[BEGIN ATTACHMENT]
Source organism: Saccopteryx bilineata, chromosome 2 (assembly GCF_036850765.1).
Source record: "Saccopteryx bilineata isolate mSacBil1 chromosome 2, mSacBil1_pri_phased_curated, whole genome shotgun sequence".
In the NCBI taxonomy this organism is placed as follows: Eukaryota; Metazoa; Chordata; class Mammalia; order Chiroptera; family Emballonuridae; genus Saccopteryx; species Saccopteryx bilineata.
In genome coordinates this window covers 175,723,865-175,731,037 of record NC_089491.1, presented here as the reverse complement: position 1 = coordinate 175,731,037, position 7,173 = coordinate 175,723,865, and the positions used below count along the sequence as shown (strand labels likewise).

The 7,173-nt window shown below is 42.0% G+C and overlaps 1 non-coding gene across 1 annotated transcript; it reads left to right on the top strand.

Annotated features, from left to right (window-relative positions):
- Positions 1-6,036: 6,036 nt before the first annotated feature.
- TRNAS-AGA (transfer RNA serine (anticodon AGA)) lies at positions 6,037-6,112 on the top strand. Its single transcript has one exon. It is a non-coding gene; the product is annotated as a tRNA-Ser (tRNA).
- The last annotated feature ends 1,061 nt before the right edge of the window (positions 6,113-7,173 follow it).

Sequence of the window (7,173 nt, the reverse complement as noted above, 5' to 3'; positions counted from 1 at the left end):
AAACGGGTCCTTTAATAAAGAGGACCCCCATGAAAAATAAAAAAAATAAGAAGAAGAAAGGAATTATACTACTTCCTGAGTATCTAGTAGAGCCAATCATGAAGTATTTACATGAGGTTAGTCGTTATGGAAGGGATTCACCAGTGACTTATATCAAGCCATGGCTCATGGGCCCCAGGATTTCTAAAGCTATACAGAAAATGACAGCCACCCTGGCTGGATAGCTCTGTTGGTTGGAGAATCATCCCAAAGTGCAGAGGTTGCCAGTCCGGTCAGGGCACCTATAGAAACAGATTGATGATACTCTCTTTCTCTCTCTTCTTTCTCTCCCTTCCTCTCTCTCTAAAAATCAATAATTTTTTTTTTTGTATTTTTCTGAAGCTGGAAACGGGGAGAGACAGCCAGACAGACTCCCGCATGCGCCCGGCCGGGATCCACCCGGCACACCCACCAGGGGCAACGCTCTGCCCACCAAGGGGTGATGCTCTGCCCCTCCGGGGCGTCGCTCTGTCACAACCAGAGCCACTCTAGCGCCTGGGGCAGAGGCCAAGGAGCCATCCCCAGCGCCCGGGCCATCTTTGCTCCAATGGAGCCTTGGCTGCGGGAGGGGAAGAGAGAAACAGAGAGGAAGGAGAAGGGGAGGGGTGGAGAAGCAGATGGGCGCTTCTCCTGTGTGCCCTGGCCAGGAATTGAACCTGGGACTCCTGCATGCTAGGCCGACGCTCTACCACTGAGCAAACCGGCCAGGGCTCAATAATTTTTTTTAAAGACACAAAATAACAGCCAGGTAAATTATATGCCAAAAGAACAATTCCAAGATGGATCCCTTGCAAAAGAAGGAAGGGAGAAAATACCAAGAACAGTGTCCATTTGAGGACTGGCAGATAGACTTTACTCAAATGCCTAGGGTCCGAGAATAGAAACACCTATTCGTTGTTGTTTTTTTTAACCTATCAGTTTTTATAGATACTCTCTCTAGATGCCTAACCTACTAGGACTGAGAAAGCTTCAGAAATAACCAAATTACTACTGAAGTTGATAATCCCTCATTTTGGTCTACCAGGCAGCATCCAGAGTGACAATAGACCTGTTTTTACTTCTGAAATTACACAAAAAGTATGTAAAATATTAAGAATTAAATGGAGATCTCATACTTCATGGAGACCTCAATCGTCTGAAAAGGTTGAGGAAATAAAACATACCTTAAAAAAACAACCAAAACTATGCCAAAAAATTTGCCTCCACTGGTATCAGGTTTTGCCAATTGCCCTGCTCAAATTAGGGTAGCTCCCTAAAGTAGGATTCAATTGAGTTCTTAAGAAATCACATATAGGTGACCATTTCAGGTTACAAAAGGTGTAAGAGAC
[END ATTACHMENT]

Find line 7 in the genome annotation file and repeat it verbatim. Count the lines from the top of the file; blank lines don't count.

- Positions 1-6,036: 6,036 nt before the first annotated feature.